In view of the importance of relative serum cholesterol levels in risk assessment and management of atherogenic disease, considerable effort has been spent screening large populations of both normal and high-risk individuals for serum levels of HDL, LDL, as well as total cholesterol and triglycerides. The effectiveness of treatments of high-risk individuals has been monitored by regular testing of serum levels of cholesterol in the various lipoprotein compartments.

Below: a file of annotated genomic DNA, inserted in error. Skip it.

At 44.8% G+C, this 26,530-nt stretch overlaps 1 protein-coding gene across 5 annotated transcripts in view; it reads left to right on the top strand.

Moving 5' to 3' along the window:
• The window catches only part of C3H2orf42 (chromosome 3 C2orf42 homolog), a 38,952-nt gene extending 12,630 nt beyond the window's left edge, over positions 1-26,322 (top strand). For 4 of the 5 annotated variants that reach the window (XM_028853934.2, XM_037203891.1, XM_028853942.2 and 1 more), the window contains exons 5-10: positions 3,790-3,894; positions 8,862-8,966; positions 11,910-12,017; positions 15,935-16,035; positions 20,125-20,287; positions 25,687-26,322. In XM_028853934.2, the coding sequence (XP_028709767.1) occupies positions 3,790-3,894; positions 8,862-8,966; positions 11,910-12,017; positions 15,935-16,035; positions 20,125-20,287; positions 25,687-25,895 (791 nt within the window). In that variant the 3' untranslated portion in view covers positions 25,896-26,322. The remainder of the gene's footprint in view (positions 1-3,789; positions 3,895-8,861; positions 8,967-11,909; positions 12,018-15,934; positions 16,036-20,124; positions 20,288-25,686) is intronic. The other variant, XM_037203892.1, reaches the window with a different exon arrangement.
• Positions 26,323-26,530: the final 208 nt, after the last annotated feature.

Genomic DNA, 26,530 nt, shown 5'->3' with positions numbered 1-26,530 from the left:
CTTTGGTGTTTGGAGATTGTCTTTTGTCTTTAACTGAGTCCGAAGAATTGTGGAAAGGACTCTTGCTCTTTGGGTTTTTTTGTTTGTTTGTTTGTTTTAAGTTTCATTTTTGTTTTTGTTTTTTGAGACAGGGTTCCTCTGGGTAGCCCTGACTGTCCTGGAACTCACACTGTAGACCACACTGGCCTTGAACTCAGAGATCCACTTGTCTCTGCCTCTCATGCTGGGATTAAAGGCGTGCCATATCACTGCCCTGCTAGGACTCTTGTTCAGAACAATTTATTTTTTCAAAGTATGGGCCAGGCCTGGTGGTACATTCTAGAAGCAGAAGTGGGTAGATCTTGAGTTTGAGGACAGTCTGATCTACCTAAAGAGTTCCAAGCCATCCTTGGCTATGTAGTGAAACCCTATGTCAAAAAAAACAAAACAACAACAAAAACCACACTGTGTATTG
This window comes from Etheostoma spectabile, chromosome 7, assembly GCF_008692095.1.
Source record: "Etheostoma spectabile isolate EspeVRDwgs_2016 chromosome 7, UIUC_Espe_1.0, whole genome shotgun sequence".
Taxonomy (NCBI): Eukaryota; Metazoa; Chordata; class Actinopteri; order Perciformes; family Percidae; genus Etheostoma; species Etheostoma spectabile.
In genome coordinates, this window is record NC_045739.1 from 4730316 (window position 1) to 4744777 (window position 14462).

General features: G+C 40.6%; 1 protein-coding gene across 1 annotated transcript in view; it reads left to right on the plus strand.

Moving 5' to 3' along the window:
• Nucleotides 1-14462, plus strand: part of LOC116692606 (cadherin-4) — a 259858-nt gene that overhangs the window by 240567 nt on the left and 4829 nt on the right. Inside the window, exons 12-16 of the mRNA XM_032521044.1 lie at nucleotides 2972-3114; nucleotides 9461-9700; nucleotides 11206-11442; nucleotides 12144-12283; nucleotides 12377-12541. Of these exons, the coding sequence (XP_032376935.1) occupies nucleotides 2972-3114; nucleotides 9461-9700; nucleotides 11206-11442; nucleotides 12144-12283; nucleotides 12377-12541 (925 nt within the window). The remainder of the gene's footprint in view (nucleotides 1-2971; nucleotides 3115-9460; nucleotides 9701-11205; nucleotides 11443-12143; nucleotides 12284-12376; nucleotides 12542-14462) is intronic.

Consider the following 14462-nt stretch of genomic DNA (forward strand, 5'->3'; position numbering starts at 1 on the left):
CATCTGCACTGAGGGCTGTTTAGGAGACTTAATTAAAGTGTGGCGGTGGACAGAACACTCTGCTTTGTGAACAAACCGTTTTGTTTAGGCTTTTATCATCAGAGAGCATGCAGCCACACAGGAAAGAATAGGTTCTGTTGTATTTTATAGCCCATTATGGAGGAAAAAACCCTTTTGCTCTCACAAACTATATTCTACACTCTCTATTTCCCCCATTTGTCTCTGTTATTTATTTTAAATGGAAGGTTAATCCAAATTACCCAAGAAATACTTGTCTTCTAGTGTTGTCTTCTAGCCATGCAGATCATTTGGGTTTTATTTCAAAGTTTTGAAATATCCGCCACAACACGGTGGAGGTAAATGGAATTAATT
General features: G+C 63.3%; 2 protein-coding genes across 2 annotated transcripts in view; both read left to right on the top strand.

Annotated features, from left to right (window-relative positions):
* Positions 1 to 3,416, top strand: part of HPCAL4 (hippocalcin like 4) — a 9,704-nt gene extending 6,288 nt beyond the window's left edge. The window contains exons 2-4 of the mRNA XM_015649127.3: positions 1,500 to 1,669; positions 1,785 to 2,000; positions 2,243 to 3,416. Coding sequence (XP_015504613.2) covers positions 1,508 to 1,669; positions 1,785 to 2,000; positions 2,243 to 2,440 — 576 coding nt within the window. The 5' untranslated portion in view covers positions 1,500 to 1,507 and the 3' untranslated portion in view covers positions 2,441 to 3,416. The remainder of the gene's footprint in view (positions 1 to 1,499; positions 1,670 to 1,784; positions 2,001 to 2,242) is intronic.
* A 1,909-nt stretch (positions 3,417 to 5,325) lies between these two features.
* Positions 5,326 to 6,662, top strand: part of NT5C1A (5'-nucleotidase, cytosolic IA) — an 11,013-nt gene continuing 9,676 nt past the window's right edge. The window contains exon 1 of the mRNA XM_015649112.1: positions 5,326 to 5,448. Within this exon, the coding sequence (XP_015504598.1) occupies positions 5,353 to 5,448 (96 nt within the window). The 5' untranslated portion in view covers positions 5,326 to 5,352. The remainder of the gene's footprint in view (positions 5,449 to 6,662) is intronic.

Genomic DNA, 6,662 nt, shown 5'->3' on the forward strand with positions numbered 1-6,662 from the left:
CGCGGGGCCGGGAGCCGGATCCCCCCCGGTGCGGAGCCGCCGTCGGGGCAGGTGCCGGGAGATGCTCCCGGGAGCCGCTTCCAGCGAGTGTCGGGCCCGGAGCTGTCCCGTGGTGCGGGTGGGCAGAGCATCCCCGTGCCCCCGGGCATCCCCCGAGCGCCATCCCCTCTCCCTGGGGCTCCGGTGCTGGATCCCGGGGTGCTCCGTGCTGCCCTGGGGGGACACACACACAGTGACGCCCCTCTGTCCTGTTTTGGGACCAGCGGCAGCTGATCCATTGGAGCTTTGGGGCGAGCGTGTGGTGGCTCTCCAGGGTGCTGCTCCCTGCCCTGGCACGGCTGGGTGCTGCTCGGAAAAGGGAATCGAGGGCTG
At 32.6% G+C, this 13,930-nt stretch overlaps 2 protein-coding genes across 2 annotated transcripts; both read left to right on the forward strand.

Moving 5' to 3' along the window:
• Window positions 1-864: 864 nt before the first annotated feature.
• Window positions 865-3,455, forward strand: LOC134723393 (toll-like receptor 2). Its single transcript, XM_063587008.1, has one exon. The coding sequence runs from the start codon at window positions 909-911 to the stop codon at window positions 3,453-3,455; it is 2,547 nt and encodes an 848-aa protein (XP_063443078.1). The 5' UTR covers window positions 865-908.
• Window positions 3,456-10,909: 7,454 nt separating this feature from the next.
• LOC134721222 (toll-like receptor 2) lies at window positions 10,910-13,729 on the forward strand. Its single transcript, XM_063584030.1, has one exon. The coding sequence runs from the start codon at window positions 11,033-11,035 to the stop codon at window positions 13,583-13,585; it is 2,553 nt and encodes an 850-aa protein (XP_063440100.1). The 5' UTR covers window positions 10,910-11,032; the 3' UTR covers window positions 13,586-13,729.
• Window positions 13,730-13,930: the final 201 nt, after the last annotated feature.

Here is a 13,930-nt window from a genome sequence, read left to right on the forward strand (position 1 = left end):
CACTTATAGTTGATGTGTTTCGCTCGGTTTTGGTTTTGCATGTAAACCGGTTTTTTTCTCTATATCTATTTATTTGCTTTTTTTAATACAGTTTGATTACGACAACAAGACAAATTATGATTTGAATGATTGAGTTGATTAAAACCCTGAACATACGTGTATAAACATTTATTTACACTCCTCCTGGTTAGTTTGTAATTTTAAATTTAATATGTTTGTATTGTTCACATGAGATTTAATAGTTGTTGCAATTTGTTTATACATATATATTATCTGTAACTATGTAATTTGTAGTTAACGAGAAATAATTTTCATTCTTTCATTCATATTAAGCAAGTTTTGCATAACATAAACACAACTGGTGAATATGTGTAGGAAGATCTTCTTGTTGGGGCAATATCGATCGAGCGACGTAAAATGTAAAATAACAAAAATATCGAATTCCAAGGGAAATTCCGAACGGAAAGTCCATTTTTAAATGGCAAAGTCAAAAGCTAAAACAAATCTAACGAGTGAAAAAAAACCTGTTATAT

One method for specific HDL cholesterol testing is based on the selective precipitation of non-HDL lipoproteins in serum by a polyanionic compound, such as dextran sulfate, heparin, or phosphotungstate, typically in the presence of a group II cation, such as Mg2+, Mn2+, or Ca2+. The specificity and degree of precipitation are dependent on a variety of factors, including the type and concentration of the precipitating reagent. In general, the order of precipitation of serum cholesterol particles, with increasing concentration of polyanion, is VLDL, LDL, and HDL. HDL usually remains soluble at concentrations of heparin or dextran sulfate which completely precipitate lower density particles, although minor apoE species of HDL may be co-precipitated with lower density particles. By selective precipitation of lower density particles, HDL serum cholesterol levels can be determined.